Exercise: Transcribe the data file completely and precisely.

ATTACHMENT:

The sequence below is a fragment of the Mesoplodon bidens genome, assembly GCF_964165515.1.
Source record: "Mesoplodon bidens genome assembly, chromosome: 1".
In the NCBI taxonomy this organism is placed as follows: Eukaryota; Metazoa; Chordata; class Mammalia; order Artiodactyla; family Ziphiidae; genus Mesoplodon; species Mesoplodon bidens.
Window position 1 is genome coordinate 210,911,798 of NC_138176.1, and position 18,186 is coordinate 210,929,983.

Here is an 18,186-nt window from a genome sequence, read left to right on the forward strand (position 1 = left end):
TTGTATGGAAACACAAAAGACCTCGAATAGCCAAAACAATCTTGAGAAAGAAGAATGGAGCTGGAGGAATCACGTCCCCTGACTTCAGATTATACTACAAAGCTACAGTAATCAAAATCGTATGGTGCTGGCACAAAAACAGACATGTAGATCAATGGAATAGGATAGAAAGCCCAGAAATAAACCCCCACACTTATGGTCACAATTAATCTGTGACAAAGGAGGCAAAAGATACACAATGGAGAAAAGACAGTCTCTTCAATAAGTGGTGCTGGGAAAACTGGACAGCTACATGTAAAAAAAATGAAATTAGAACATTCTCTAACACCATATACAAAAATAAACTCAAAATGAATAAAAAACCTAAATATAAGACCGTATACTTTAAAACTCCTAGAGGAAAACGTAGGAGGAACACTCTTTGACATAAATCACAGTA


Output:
The sequence below is a fragment of the Mesoplodon bidens genome, assembly GCF_964165515.1.
Source record: "Mesoplodon bidens genome assembly, chromosome: 1".
In the NCBI taxonomy this organism is placed as follows: Eukaryota; Metazoa; Chordata; class Mammalia; order Artiodactyla; family Ziphiidae; genus Mesoplodon; species Mesoplodon bidens.
Window position 1 is genome coordinate 210,911,798 of NC_138176.1, and position 18,186 is coordinate 210,929,983.

Here is an 18,186-nt window from a genome sequence, read left to right on the forward strand (position 1 = left end):
TTGTATGGAAACACAAAAGACCTCGAATAGCCAAAACAATCTTGAGAAAGAAGAATGGAGCTGGAGGAATCACGTCCCCTGACTTCAGATTATACTACAAAGCTACAGTAATCAAAATCGTATGGTGCTGGCACAAAAACAGACATGTAGATCAATGGAATAGGATAGAAAGCCCAGAAATAAACCCCCACACTTATGGTCACAATTAATCTGTGACAAAGGAGGCAAAAGATACACAATGGAGAAAAGACAGTCTCTTCAATAAGTGGTGCTGGGAAAACTGGACAGCTACATGTAAAAAAAATGAAATTAGAACATTCTCTAACACCATATACAAAAATAAACTCAAAATGAATAAAAAACCTAAATATAAGACCGTATACTTTAAAACTCCTAGAGGAAAACGTAGGAGGAACACTCTTTGACATAAATCACAGTA